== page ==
Ironing is a Musing
What is it about ironing that’s so damned inspiring to me? I don’t like it. I don’t like it one bit. And yet, I always seem to get my best ideas while doing the very thing I dislike.
Me: I don’t wanna!
Muse: (Poking me in the ribs with her big stick) Stop winging and do it already. I don’t have all day.
Me: (Glaring at her over my shoulder as I set up the ironing board) I’m busy. I got stuff to do.
Muse: (A harder poke. This time in the stomach) Stop wasting my time. And get on with it. I’ve got places to go, people to inspire.
Me: (grabbing a very wrinkled shirt and slamming it down on the ironing board – after I catch my breath)
Muse: Now, about this story you’re trying to write. Just how does Michael become a fallen angel?
Me: (pouting) You tell me. You’re the muse.
Muse: (nodding at the sleeve of the shirt) You missed a spot.
Me: Right. ( ironing and thinking) Michael. He loses a bet. At Buried Pleasures. That’s how he does it.
Muse: Big deal. Lots of people lose bets. Most people lose bets. That’s gambling, that’s not a story. That’s boring. How does he lose? Who is he playing? What does he want?
Me: (carefully ironing the seam along a pair of trousers) He’s playing poker with Magda Gardener. He bets his wings.
Muse: (rolling eyes and giving me another poke) Cliché much? Pa-lease! Don’t waist my time. An angel losing his wings is the oldest ploy in the book. Tell me the story. Go over it again from the beginning. Out loud.
Me: (Starting another shirt) Well, what if he keeps winning, even though he wants to lose.
Muse: That’s better. That’s better. Tell me more.
Me: (Repeating more slowly the plot so far)
Muse: … Aaaaaand …
Me: (cramming a shirt on a hanger and grabbing for another – a little more violently than necessary) … And, I don’t know. I don’t know already! That’s my problem, isn’t it?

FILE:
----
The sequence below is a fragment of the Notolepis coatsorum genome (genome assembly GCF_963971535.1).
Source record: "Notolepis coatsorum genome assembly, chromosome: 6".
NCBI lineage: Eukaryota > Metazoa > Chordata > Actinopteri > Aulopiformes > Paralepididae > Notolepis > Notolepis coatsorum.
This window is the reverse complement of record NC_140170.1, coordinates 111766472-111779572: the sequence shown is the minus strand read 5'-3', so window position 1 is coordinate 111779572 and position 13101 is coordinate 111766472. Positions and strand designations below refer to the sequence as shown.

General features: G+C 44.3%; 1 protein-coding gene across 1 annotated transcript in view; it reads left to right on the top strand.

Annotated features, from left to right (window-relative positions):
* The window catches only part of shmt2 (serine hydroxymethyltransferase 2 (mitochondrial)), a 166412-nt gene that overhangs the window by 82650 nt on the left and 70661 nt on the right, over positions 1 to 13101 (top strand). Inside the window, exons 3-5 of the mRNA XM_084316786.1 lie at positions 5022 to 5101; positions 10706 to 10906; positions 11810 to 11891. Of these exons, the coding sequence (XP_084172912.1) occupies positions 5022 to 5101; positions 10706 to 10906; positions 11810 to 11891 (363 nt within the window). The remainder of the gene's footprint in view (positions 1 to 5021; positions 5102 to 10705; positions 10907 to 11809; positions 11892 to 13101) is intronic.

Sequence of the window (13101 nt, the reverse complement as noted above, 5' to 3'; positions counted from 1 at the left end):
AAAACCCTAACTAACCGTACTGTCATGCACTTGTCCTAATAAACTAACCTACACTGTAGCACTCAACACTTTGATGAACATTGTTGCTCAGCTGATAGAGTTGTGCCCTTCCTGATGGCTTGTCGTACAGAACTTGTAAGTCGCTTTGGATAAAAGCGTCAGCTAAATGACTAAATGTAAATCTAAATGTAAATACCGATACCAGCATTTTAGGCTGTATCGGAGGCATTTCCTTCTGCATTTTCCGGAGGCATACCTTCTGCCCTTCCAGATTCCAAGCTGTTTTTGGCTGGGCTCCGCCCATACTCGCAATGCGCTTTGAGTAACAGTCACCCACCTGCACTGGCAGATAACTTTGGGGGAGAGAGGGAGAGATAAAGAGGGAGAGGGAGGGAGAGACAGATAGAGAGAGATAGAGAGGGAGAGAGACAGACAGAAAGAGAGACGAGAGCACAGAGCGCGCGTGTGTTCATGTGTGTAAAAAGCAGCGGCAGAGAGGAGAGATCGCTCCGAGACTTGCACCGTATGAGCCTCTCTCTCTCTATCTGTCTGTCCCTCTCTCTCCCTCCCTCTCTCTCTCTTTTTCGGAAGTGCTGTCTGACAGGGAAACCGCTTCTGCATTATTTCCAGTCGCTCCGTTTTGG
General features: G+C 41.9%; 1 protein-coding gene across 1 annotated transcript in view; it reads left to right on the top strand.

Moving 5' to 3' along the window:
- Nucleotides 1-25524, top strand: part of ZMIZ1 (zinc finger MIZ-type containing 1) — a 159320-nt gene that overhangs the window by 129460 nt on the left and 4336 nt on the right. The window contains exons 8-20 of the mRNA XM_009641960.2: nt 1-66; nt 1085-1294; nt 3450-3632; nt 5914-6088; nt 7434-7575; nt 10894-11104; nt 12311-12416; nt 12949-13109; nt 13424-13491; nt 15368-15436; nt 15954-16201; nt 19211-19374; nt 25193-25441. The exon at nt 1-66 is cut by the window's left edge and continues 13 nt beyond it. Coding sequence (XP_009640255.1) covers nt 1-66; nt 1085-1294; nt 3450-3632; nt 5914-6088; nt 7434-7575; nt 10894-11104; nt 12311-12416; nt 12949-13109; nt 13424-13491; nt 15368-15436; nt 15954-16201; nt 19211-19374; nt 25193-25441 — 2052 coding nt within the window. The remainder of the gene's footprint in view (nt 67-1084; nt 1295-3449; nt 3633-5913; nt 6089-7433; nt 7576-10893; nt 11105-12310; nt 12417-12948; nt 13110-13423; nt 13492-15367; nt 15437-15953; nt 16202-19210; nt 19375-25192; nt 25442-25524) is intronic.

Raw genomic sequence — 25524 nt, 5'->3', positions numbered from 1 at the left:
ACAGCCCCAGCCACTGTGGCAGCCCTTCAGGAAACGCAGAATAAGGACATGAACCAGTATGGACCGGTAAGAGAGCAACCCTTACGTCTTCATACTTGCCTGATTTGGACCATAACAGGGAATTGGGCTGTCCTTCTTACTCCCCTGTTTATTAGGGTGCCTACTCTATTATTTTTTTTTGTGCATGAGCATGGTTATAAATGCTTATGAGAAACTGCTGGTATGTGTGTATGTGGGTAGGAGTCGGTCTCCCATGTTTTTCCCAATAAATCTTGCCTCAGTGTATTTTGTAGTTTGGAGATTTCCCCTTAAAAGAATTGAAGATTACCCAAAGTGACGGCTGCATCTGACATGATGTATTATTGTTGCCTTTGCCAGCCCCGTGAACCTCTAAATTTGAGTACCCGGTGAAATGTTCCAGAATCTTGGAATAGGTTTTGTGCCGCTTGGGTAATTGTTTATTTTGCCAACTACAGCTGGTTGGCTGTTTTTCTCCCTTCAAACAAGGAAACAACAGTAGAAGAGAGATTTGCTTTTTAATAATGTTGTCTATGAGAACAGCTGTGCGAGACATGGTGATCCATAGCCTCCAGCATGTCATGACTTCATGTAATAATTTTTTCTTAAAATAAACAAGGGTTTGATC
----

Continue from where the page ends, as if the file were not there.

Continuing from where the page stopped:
Muse: (Poking me hard in the ribs) Think! It’s what you have that brain for, isn’t it. You might try using it.
Me: (Grinding my teeth and rubbing my poor bruised ribs while offering up a few whispered curses to whatever writing god decided to send me the sadistic Muse from hell) Can’t I go for a walk to get inspired?
Muse: It’s raining, and you’ll just get distracted. Besides you have to do the ironing anyway. Focus. Focus! What’s more important to an angel than wings?
I iron another shirt. My head hurts from thinking. I drink some more tea. I iron another shirt and another, careful to get all the wrinkles out. All the while Muse simply watches me. At last she grabs a glass from the cupboard, pulls out the bottle of Glenmorangie and pours herself a generous amount. She sips and watches and taps the end of her stick on the floor.
I iron and iron and iron while I go over the plot so far out loud. I go over it again and again and again.
And suddenly it happens — that Eureka moment that, for some dumb-assed reason, comes only when I’m ironing.
Me: I have it! I know! (nearly burning my finger with the iron before setting it upright and pushing it away to pace the kitchen a couple of times) I have it! I know what’s more important to an angel than wings. I know exactly what Michael has to lose, and I know that once he loses it, he can never, ever get it back.
Muse: (Lifts her glass and salutes me, then downs the rest of the whisky) Good girl. (She never has to ask. She always
knows when I really do have it. She sets down her empty glass, pats my arm and smiles) Now finish up here and get busy. The story won’t write itself.
And just like that, she’s gone – off to poke someone else in the ribs and drink their whisky. My Muse may be sadistic, but she’s effective. And suddenly I don’t mind. I got exactly what I needed for the story and the ironing is done to boot.